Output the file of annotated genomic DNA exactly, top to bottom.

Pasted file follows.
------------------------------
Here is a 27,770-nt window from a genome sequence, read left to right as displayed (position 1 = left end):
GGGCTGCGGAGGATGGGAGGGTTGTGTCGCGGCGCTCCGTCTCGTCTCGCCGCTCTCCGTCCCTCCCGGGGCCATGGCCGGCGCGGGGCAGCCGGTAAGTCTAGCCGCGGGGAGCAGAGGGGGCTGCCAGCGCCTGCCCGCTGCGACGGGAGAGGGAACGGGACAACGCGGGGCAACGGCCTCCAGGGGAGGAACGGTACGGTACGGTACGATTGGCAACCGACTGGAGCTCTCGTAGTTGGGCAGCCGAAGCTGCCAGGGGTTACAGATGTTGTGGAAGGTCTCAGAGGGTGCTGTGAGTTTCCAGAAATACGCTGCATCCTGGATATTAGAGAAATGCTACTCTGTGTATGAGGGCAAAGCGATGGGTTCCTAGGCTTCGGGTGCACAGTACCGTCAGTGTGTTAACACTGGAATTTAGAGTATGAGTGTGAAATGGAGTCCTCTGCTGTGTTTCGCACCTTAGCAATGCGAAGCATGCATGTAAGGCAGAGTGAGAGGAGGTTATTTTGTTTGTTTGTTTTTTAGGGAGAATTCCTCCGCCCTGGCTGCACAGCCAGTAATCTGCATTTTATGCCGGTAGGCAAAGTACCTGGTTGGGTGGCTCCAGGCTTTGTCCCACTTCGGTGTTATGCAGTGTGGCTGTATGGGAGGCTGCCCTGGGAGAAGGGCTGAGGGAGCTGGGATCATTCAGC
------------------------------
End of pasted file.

Here is a 27,770-nt window from a genome sequence, read left to right as displayed (position 1 = left end):
GGGCTGCGGAGGATGGGAGGGTTGTGTCGCGGCGCTCCGTCTCGTCTCGCCGCTCTCCGTCCCTCCCGGGGCCATGGCCGGCGCGGGGCAGCCGGTAAGTCTAGCCGCGGGGAGCAGAGGGGGCTGCCAGCGCCTGCCCGCTGCGACGGGAGAGGGAACGGGACAACGCGGGGCAACGGCCTCCAGGGGAGGAACGGTACGGTACGGTACGATTGGCAACCGACTGGAGCTCTCGTAGTTGGGCAGCCGAAGCTGCCAGGGGTTACAGATGTTGTGGAAGGTCTCAGAGGGTGCTGTGAGTTTCCAGAAATACGCTGCATCCTGGATATTAGAGAAATGCTACTCTGTGTATGAGGGCAAAGCGATGGGTTCCTAGGCTTCGGGTGCACAGTACCGTCAGTGTGTTAACACTGGAATTTAGAGTATGAGTGTGAAATGGAGTCCTCTGCTGTGTTTCGCACCTTAGCAATGCGAAGCATGCATGTAAGGCAGAGTGAGAGGAGGTTATTTTGTTTGTTTGTTTTTTAGGGAGAATTCCTCCGCCCTGGCTGCACAGCCAGTAATCTGCATTTTATGCCGGTAGGCAAAGTACCTGGTTGGGTGGCTCCAGGCTTTGTCCCACTTCGGTGTTATGCAGTGTGGCTGTATGGGAGGCTGCCCTGGGAGAAGGGCTGAGGGAGCTGGGATCATTCAGC